One in five uni students battling inadequate broadband
One in five university students are struggling with broadband that is inadequate for their needs, Cable.co.uk can reveal.
A survey of more than 600 students from universities across the country found that just under 20% said their broadband connection didn’t meet their needs.
The poll, carried out for us by student money site Save the Student, asked students whether the broadband in their student accommodation ‘meets their needs’, with nearly one in five answering no.
With the Higher Education Standards Agency (HESA) putting the number of undergraduate students in 2014/15 at around 1.7m, that would amount to roughly 345,579 students battling with poor broadband.
Speaking to Cable.co.uk, students who said their broadband was inadequate described problems connecting to online resources, downloading lecture slides and accessing pdfs, and even having to miss lectures to wait in for broadband engineers.
'Completely without internet'
Ruth Dobson, 23, who is in the final year of her international relations degree at Portsmouth University, said she uses broadband to download lectures slides and do reading, as well as watching YouTube or Netflix or playing video games.
The 23-year-old, who said her student house’s monthly broadband bill has risen by £5 in the three years she’s lived there, added: “Some days we go completely without internet because it is so poor or just doesn’t turn on.
“I have had three technicians not arrive or are AWOL and have had to miss lectures to let them into the house. It is horrific how bad it is.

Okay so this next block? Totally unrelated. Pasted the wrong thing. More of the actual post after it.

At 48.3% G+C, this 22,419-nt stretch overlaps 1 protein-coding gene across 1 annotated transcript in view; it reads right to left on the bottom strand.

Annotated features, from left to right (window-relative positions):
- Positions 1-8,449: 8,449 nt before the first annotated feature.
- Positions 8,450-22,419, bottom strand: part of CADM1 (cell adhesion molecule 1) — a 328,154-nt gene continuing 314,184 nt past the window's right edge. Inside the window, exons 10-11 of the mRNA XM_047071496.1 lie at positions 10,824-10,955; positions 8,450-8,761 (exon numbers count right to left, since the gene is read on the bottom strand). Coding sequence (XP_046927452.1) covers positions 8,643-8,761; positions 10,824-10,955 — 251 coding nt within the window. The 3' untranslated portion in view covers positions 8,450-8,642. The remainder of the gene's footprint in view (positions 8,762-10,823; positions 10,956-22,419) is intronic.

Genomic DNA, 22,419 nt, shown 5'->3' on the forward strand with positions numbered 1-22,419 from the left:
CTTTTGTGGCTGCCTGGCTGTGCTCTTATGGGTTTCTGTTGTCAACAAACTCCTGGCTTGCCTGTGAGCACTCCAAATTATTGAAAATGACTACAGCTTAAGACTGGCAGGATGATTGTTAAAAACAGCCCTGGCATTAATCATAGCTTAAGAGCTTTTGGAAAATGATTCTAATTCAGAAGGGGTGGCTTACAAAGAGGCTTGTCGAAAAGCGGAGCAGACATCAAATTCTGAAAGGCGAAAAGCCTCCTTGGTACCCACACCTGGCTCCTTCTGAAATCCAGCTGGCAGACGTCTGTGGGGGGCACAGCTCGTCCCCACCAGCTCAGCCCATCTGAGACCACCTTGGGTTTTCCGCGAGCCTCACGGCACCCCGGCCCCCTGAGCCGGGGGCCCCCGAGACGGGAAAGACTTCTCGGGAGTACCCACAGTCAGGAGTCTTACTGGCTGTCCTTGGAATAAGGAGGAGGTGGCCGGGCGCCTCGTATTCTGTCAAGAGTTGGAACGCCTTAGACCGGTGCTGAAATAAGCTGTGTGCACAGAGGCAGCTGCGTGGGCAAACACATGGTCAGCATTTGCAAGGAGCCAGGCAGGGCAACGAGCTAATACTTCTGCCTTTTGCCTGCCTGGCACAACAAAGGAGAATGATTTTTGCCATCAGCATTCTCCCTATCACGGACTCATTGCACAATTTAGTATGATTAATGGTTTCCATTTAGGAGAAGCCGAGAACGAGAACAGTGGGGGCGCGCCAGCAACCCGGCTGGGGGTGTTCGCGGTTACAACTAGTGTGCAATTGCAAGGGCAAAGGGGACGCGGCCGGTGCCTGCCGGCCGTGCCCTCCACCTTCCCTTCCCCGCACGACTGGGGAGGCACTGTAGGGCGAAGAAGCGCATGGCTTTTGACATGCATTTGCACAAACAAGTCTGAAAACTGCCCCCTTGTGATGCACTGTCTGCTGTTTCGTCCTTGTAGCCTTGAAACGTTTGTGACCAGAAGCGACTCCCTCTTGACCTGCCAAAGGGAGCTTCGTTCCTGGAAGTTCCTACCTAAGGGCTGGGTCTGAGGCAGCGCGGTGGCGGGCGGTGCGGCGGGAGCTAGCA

“I could be directly connected to the box with a cable and I still can't load my Dropbox with my dissertation on.”Beth Sargent, 20, who is studying fashion, media and promotion at the University for Creative Arts in Rochester, said her student household should be getting speeds of 17Mbps but that a recent online test showed a download speed of 4.32Mbps and upload of just 0.76Mbps.
She said they had suffered constant problems with their Sky connection, but the provider was trying to help them sort it out.
“We also have to do a lot of research for uni work," said the first year student.
“A lot of the time our router just stops working, but I have to credit Sky for staying on the phone to us whilst we tried to sort it out.
“Nothing loads quickly on our laptops and it makes it hard to watch anything online as it is constantly buffering.”
Despite some students complaining that poor internet is interfering with their university work, the poll revealed that while 85% of students use their broadband connection to surf the net, only 35% are using it for study-related surfing.
Asked what they used the internet for, just over a third (35.5%) said study-related surfing while nearly half (49.9%) said non-study-related internet use.
Fewer than one in 10 (8.4%) said they use their broadband to stream TV, and perhaps surprisingly, only 24 respondents – 3.8% – said they use it for gaming.
And just 2.4% said they use broadband for Skype or video calling.
Alex Smith, 22, who is in the first year of his PhD studying Biotribocorrosion at the University of Leeds, explained why his broadband use goes on non study-related surfing.
“I do most of my work in university as I have my own desktop and office space so mainly use my broadband at home for streaming and such,” he said.
“The connection at home is pretty quick, never had an issue with video streaming.”
'Not up to scratch'
Jake Butler of Save the Student said: “It is a surprise to see that such a high number of students feel that their broadband isn't adequate for their needs.
“On the whole, students are part of the generation that are most active on the internet so a good quality service is so important.
“Not only do they need to rely on the internet for their university work such as research and online tests but also extra curricular activities such as streaming their favourite TV shows or music.
“Their reliance on their broadband service is huge and it can cause a lot of problems if it's not up to scratch.
“Many would even argue that it could affect their grades.”
The online poll, carried out by Save the Student on behalf of Cable.co.uk, surveyed the broadband use of 628 students from universities across the country.
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